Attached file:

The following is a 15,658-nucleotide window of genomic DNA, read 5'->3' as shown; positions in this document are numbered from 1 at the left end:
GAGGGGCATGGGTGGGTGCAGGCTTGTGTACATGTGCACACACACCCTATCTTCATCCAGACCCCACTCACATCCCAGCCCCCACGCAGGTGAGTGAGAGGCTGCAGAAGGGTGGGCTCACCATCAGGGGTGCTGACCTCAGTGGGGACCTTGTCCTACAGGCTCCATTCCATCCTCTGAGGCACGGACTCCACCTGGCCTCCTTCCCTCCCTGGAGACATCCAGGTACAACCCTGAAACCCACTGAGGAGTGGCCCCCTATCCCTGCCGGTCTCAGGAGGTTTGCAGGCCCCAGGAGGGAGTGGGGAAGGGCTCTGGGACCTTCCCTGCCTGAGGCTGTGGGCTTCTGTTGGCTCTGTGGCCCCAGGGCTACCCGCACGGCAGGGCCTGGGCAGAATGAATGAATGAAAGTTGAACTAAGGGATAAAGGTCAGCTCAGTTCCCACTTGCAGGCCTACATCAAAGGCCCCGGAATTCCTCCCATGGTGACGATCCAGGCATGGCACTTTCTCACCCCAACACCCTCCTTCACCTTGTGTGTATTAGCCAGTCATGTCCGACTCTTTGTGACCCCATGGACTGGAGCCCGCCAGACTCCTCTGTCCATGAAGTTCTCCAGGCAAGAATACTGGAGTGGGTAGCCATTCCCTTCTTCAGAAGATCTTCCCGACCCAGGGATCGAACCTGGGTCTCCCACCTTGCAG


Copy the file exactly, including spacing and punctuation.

The following is a 15,658-nucleotide window of genomic DNA, read 5'->3' as shown; positions in this document are numbered from 1 at the left end:
GAGGGGCATGGGTGGGTGCAGGCTTGTGTACATGTGCACACACACCCTATCTTCATCCAGACCCCACTCACATCCCAGCCCCCACGCAGGTGAGTGAGAGGCTGCAGAAGGGTGGGCTCACCATCAGGGGTGCTGACCTCAGTGGGGACCTTGTCCTACAGGCTCCATTCCATCCTCTGAGGCACGGACTCCACCTGGCCTCCTTCCCTCCCTGGAGACATCCAGGTACAACCCTGAAACCCACTGAGGAGTGGCCCCCTATCCCTGCCGGTCTCAGGAGGTTTGCAGGCCCCAGGAGGGAGTGGGGAAGGGCTCTGGGACCTTCCCTGCCTGAGGCTGTGGGCTTCTGTTGGCTCTGTGGCCCCAGGGCTACCCGCACGGCAGGGCCTGGGCAGAATGAATGAATGAAAGTTGAACTAAGGGATAAAGGTCAGCTCAGTTCCCACTTGCAGGCCTACATCAAAGGCCCCGGAATTCCTCCCATGGTGACGATCCAGGCATGGCACTTTCTCACCCCAACACCCTCCTTCACCTTGTGTGTATTAGCCAGTCATGTCCGACTCTTTGTGACCCCATGGACTGGAGCCCGCCAGACTCCTCTGTCCATGAAGTTCTCCAGGCAAGAATACTGGAGTGGGTAGCCATTCCCTTCTTCAGAAGATCTTCCCGACCCAGGGATCGAACCTGGGTCTCCCACCTTGCAG